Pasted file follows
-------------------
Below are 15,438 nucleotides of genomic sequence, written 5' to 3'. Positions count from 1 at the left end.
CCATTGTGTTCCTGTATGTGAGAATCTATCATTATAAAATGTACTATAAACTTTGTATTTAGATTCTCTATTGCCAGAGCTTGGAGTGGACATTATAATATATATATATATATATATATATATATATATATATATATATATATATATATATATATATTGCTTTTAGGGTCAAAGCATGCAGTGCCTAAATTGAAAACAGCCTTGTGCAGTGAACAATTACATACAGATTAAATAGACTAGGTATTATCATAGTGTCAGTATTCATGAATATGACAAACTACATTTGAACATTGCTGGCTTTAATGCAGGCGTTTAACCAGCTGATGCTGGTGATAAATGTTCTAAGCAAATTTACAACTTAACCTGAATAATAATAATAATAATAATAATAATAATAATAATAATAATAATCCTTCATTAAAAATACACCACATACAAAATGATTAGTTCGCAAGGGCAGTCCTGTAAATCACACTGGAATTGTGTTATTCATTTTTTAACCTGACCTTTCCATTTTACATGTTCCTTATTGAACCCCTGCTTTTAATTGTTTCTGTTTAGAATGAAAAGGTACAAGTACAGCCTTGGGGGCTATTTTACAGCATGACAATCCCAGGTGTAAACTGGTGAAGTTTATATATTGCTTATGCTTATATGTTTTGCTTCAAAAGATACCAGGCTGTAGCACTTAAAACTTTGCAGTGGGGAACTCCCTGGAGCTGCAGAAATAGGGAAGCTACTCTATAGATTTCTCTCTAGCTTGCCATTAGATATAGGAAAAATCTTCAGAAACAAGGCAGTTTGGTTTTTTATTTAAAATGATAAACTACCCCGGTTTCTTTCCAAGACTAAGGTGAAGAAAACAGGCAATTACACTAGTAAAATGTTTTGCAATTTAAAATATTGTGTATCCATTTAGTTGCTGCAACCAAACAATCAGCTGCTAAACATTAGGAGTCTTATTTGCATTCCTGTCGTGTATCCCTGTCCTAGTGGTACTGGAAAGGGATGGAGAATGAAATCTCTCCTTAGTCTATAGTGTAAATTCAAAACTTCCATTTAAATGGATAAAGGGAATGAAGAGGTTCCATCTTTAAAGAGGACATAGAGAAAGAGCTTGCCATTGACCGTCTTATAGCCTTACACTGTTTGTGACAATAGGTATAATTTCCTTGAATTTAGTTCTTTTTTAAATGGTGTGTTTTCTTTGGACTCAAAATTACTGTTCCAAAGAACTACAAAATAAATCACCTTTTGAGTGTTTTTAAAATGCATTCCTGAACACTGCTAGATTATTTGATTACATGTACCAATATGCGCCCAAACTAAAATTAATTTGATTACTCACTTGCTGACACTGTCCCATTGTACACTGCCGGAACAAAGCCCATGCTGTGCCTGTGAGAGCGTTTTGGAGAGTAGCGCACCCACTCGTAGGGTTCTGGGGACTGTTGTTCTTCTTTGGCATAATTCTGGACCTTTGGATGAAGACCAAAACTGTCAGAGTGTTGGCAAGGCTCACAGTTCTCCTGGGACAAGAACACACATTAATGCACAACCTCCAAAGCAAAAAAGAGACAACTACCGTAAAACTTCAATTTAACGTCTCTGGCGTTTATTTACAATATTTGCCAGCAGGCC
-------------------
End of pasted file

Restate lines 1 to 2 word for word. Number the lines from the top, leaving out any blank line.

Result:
Below are 15,438 nucleotides of genomic sequence, written 5' to 3'. Positions count from 1 at the left end.
CCATTGTGTTCCTGTATGTGAGAATCTATCATTATAAAATGTACTATAAACTTTGTATTTAGATTCTCTATTGCCAGAGCTTGGAGTGGACATTATAATATATATATATATATATATATATATATATATATATATATATATATATATATATATATATTGCTTTTAGGGTCAAAGCATGCAGTGCCTAAATTGAAAACAGCCTTGTGCAGTGAACAATTACATACAGATTAAATAGACTAGGTATTATCATAGTGTCAGTATTCATGAATATGACAAACTACATTTGAACATTGCTGGCTTTAATGCAGGCGTTTAACCAGCTGATGCTGGTGATAAATGTTCTAAGCAAATTTACAACTTAACCTGAATAATAATAATAATAATAATAATAATAATAATAATAATAATAATCCTTCATTAAAAATACACCACATACAAAATGATTAGTTCGCAAGGGCAGTCCTGTAAATCACACTGGAATTGTGTTATTCATTTTTTAACCTGACCTTTCCATTTTACATGTTCCTTATTGAACCCCTGCTTTTAATTGTTTCTGTTTAGAATGAAAAGGTACAAGTACAGCCTTGGGGGCTATTTTACAGCATGACAATCCCAGGTGTAAACTGGTGAAGTTTATATATTGCTTATGCTTATATGTTTTGCTTCAAAAGATACCAGGCTGTAGCACTTAAAACTTTGCAGTGGGGAACTCCCTGGAGCTGCAGAAATAGGGAAGCTACTCTATAGATTTCTCTCTAGCTTGCCATTAGATATAGGAAAAATCTTCAGAAACAAGGCAGTTTGGTTTTTTATTTAAAATGATAAACTACCCCGGTTTCTTTCCAAGACTAAGGTGAAGAAAACAGGCAATTACACTAGTAAAATGTTTTGCAATTTAAAATATTGTGTATCCATTTAGTTGCTGCAACCAAACAATCAGCTGCTAAACATTAGGAGTCTTATTTGCATTCCTGTCGTGTATCCCTGTCCTAGTGGTACTGGAAAGGGATGGAGAATGAAATCTCTCCTTAGTCTATAGTGTAAATTCAAAACTTCCATTTAAATGGATAAAGGGAATGAAGAGGTTCCATCTTTAAAGAGGACATAGAGAAAGAGCTTGCCATTGACCGTCTTATAGCCTTACACTGTTTGTGACAATAGGTATAATTTCCTTGAATTTAGTTCTTTTTTAAATGGTGTGTTTTCTTTGGACTCAAAATTACTGTTCCAAAGAACTACAAAATAAATCACCTTTTGAGTGTTTTTAAAATGCATTCCTGAACACTGCTAGATTATTTGATTACATGTACCAATATGCGCCCAAACTAAAATTAATTTGATTACTCACTTGCTGACACTGTCCCATTGTACACTGCCGGAACAAAGCCCATGCTGTGCCTGTGAGAGCGTTTTGGAGAGTAGCGCACCCACTCGTAGGGTTCTGGGGACTGTTGTTCTTCTTTGGCATAATTCTGGACCTTTGGATGAAGACCAAAACTGTCAGAGTGTTGGCAAGGCTCACAGTTCTCCTGGGACAAGAACACACATTAATGCACAACCTCCAAAGCAAAAAAGAGACAACTACCGTAAAACTTCAATTTAACGTCTCTGGCGTTTATTTACAATATTTGCCAGCAGGCC